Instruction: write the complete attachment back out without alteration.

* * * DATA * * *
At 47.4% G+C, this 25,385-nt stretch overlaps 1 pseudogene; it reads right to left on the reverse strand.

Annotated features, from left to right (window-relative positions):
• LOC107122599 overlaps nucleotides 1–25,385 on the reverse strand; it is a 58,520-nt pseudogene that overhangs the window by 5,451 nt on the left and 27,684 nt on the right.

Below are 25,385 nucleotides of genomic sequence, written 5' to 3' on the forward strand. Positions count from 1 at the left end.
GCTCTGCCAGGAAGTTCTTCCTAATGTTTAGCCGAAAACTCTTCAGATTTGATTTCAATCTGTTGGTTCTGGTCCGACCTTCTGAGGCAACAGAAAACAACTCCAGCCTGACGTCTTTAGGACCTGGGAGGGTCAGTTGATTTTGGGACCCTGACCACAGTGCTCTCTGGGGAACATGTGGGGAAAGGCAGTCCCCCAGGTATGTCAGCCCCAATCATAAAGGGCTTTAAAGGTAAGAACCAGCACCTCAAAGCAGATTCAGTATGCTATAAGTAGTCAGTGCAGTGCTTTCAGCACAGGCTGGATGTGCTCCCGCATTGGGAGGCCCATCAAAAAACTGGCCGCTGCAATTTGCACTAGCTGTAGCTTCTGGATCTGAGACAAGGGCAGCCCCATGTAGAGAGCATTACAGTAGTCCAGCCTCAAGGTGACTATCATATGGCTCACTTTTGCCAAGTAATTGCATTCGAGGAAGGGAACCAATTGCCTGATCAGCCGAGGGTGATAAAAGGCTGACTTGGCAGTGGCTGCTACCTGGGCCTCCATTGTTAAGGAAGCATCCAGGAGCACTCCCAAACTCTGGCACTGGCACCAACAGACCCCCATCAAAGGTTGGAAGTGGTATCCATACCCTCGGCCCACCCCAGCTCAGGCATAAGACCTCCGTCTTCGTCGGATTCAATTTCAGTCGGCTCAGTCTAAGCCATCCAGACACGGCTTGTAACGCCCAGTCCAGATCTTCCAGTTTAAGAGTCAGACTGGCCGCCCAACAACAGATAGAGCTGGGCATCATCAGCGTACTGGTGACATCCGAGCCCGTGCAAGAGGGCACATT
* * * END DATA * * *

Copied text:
At 47.4% G+C, this 25,385-nt stretch overlaps 1 pseudogene; it reads right to left on the reverse strand.

Annotated features, from left to right (window-relative positions):
• LOC107122599 overlaps nucleotides 1–25,385 on the reverse strand; it is a 58,520-nt pseudogene that overhangs the window by 5,451 nt on the left and 27,684 nt on the right.

Below are 25,385 nucleotides of genomic sequence, written 5' to 3' on the forward strand. Positions count from 1 at the left end.
GCTCTGCCAGGAAGTTCTTCCTAATGTTTAGCCGAAAACTCTTCAGATTTGATTTCAATCTGTTGGTTCTGGTCCGACCTTCTGAGGCAACAGAAAACAACTCCAGCCTGACGTCTTTAGGACCTGGGAGGGTCAGTTGATTTTGGGACCCTGACCACAGTGCTCTCTGGGGAACATGTGGGGAAAGGCAGTCCCCCAGGTATGTCAGCCCCAATCATAAAGGGCTTTAAAGGTAAGAACCAGCACCTCAAAGCAGATTCAGTATGCTATAAGTAGTCAGTGCAGTGCTTTCAGCACAGGCTGGATGTGCTCCCGCATTGGGAGGCCCATCAAAAAACTGGCCGCTGCAATTTGCACTAGCTGTAGCTTCTGGATCTGAGACAAGGGCAGCCCCATGTAGAGAGCATTACAGTAGTCCAGCCTCAAGGTGACTATCATATGGCTCACTTTTGCCAAGTAATTGCATTCGAGGAAGGGAACCAATTGCCTGATCAGCCGAGGGTGATAAAAGGCTGACTTGGCAGTGGCTGCTACCTGGGCCTCCATTGTTAAGGAAGCATCCAGGAGCACTCCCAAACTCTGGCACTGGCACCAACAGACCCCCATCAAAGGTTGGAAGTGGTATCCATACCCTCGGCCCACCCCAGCTCAGGCATAAGACCTCCGTCTTCGTCGGATTCAATTTCAGTCGGCTCAGTCTAAGCCATCCAGACACGGCTTGTAACGCCCAGTCCAGATCTTCCAGTTTAAGAGTCAGACTGGCCGCCCAACAACAGATAGAGCTGGGCATCATCAGCGTACTGGTGACATCCGAGCCCGTGCAAGAGGGCACATT